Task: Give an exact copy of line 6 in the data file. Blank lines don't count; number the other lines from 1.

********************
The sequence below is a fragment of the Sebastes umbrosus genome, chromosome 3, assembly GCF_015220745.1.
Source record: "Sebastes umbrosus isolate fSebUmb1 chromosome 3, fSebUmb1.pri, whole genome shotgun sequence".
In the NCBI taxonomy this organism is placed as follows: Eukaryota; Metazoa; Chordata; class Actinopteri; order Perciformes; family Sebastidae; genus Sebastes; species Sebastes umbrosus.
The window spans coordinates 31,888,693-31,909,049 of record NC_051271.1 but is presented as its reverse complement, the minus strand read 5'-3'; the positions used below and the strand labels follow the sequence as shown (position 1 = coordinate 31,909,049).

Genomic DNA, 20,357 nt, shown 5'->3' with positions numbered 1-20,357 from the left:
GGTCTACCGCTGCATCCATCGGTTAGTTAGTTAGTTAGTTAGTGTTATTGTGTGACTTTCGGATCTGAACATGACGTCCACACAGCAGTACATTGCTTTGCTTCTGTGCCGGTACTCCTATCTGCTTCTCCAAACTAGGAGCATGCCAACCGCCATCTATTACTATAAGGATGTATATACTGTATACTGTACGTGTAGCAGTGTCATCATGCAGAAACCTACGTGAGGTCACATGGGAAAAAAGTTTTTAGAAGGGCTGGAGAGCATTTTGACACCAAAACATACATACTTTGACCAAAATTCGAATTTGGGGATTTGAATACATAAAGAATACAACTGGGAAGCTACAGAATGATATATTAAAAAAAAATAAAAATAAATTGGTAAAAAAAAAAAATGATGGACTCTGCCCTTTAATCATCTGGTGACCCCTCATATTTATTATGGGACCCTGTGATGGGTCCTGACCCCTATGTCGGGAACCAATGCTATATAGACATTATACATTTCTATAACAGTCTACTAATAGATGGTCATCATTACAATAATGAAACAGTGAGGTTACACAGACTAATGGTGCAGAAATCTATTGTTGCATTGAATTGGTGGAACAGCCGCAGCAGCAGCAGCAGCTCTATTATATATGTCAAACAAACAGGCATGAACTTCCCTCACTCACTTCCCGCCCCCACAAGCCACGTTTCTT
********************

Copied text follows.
GGTCTACCGCTGCATCCATCGGTTAGTTAGTTAGTTAGTTAGTGTTATTGTGTGACTTTCGGATCTGAACATGACGTCCACACAGCAGTACATTGCTTTGCTTCTGTGCCGGTACTCCTATCTGCTTCTCCAAACTAGGAGCATGCCAACCGCCATCTATTACTATAAGGATGTATATACTGTATACTGTACGTGTAGCAGTGTCATCATGCAGAAACCTACGTGAGGTCACATGGGAAAAAAGTTTTTAGAAGGGCTGGAGAGCATTTTGACACCAAAACATACATACTTTGACCAAAATTCGAATTTGGGGATTTGAATACATAAAGAATACAACTGGGAAGCTACAGAATGATATATTAAAAAAAAATAAAAATAAATTGGTAAAAAAAAAAAATGATGGACTCTGCCCTTTAATCATCTGGTGACCCCTCATATTTATTATGGGACCCTGTGATGGGTCCTGACCCCTATGTCGGGAACCAATGCTATATAGACATTATACATTTCTATAACAGTCTACTAATAGATGGTCATCATTACAATAATGAAACAGTGAGGTTACACAGACTAATGGTGCAGAAATCTATTGTTGCATTGAATTGGTGGAACAGCCGCAGCAGCAGCAGCAGCTCTATTATATATGTCAAACAAACAGGCATGAACTTCCCTCACTCACTTCCCGCCCCCACAAGCCACGTTTCTT